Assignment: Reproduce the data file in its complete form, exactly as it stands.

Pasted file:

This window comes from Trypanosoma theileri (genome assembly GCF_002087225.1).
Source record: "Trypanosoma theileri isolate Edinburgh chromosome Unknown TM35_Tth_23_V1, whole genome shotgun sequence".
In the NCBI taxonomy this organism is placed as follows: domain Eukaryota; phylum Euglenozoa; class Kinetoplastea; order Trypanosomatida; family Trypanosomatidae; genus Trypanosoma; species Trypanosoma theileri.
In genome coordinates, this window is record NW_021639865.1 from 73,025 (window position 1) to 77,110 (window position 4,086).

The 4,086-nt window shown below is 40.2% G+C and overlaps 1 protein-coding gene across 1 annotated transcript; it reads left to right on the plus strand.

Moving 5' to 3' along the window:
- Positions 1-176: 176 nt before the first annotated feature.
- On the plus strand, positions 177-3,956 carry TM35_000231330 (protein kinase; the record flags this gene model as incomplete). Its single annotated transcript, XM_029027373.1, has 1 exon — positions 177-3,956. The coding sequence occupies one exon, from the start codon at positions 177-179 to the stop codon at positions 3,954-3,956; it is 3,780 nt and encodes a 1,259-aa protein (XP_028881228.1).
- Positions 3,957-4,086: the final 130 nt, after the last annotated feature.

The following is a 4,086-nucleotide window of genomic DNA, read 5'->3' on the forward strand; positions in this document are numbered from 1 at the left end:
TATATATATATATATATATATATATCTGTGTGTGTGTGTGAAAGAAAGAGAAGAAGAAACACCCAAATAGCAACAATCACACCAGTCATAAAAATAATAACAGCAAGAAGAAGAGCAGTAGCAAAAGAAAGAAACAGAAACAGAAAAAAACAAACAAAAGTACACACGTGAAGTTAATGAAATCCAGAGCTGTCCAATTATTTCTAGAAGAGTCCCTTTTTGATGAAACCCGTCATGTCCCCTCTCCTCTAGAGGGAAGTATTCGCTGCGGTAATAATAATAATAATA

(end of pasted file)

This window comes from Trypanosoma theileri (genome assembly GCF_002087225.1).
Source record: "Trypanosoma theileri isolate Edinburgh chromosome Unknown TM35_Tth_23_V1, whole genome shotgun sequence".
In the NCBI taxonomy this organism is placed as follows: domain Eukaryota; phylum Euglenozoa; class Kinetoplastea; order Trypanosomatida; family Trypanosomatidae; genus Trypanosoma; species Trypanosoma theileri.
In genome coordinates, this window is record NW_021639865.1 from 73,025 (window position 1) to 77,110 (window position 4,086).

The 4,086-nt window shown below is 40.2% G+C and overlaps 1 protein-coding gene across 1 annotated transcript; it reads left to right on the plus strand.

Moving 5' to 3' along the window:
- Positions 1-176: 176 nt before the first annotated feature.
- On the plus strand, positions 177-3,956 carry TM35_000231330 (protein kinase; the record flags this gene model as incomplete). Its single annotated transcript, XM_029027373.1, has 1 exon — positions 177-3,956. The coding sequence occupies one exon, from the start codon at positions 177-179 to the stop codon at positions 3,954-3,956; it is 3,780 nt and encodes a 1,259-aa protein (XP_028881228.1).
- Positions 3,957-4,086: the final 130 nt, after the last annotated feature.

The following is a 4,086-nucleotide window of genomic DNA, read 5'->3' on the forward strand; positions in this document are numbered from 1 at the left end:
TATATATATATATATATATATATATCTGTGTGTGTGTGTGAAAGAAAGAGAAGAAGAAACACCCAAATAGCAACAATCACACCAGTCATAAAAATAATAACAGCAAGAAGAAGAGCAGTAGCAAAAGAAAGAAACAGAAACAGAAAAAAACAAACAAAAGTACACACGTGAAGTTAATGAAATCCAGAGCTGTCCAATTATTTCTAGAAGAGTCCCTTTTTGATGAAACCCGTCATGTCCCCTCTCCTCTAGAGGGAAGTATTCGCTGCGGTAATAATAATAATAATA